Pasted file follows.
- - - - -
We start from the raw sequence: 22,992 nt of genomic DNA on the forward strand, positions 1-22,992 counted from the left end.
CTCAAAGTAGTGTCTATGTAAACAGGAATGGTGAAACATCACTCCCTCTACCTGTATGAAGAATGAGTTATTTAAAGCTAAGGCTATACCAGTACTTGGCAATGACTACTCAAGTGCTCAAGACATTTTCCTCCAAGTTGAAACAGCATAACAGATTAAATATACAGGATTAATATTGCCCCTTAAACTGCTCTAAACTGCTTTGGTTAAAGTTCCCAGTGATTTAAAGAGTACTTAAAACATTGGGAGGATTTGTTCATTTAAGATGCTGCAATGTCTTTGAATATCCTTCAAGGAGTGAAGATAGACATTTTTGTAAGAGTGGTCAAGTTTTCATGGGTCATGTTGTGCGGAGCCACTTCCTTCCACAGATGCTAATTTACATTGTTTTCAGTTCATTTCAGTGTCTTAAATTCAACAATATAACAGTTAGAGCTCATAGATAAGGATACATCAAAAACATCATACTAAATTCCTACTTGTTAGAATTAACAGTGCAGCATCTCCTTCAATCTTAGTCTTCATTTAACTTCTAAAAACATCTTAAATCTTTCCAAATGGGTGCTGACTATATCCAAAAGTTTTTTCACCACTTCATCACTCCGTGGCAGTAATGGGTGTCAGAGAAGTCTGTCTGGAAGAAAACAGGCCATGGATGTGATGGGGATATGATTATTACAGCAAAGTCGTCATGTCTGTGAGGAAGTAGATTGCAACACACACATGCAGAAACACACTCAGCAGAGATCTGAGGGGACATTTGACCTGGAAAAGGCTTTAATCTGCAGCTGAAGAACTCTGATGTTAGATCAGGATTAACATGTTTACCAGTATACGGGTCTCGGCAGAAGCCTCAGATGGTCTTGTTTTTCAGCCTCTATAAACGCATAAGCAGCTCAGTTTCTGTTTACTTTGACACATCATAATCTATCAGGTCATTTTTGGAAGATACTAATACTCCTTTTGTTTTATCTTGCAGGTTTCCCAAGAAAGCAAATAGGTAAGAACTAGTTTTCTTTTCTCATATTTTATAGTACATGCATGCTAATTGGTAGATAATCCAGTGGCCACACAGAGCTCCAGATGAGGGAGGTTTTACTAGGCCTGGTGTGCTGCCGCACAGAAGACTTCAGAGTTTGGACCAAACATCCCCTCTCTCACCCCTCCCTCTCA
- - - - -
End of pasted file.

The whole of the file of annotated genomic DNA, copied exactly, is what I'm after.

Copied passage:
We start from the raw sequence: 22,992 nt of genomic DNA on the forward strand, positions 1-22,992 counted from the left end.
CTCAAAGTAGTGTCTATGTAAACAGGAATGGTGAAACATCACTCCCTCTACCTGTATGAAGAATGAGTTATTTAAAGCTAAGGCTATACCAGTACTTGGCAATGACTACTCAAGTGCTCAAGACATTTTCCTCCAAGTTGAAACAGCATAACAGATTAAATATACAGGATTAATATTGCCCCTTAAACTGCTCTAAACTGCTTTGGTTAAAGTTCCCAGTGATTTAAAGAGTACTTAAAACATTGGGAGGATTTGTTCATTTAAGATGCTGCAATGTCTTTGAATATCCTTCAAGGAGTGAAGATAGACATTTTTGTAAGAGTGGTCAAGTTTTCATGGGTCATGTTGTGCGGAGCCACTTCCTTCCACAGATGCTAATTTACATTGTTTTCAGTTCATTTCAGTGTCTTAAATTCAACAATATAACAGTTAGAGCTCATAGATAAGGATACATCAAAAACATCATACTAAATTCCTACTTGTTAGAATTAACAGTGCAGCATCTCCTTCAATCTTAGTCTTCATTTAACTTCTAAAAACATCTTAAATCTTTCCAAATGGGTGCTGACTATATCCAAAAGTTTTTTCACCACTTCATCACTCCGTGGCAGTAATGGGTGTCAGAGAAGTCTGTCTGGAAGAAAACAGGCCATGGATGTGATGGGGATATGATTATTACAGCAAAGTCGTCATGTCTGTGAGGAAGTAGATTGCAACACACACATGCAGAAACACACTCAGCAGAGATCTGAGGGGACATTTGACCTGGAAAAGGCTTTAATCTGCAGCTGAAGAACTCTGATGTTAGATCAGGATTAACATGTTTACCAGTATACGGGTCTCGGCAGAAGCCTCAGATGGTCTTGTTTTTCAGCCTCTATAAACGCATAAGCAGCTCAGTTTCTGTTTACTTTGACACATCATAATCTATCAGGTCATTTTTGGAAGATACTAATACTCCTTTTGTTTTATCTTGCAGGTTTCCCAAGAAAGCAAATAGGTAAGAACTAGTTTTCTTTTCTCATATTTTATAGTACATGCATGCTAATTGGTAGATAATCCAGTGGCCACACAGAGCTCCAGATGAGGGAGGTTTTACTAGGCCTGGTGTGCTGCCGCACAGAAGACTTCAGAGTTTGGACCAAACATCCCCTCTCTCACCCCTCCCTCTCA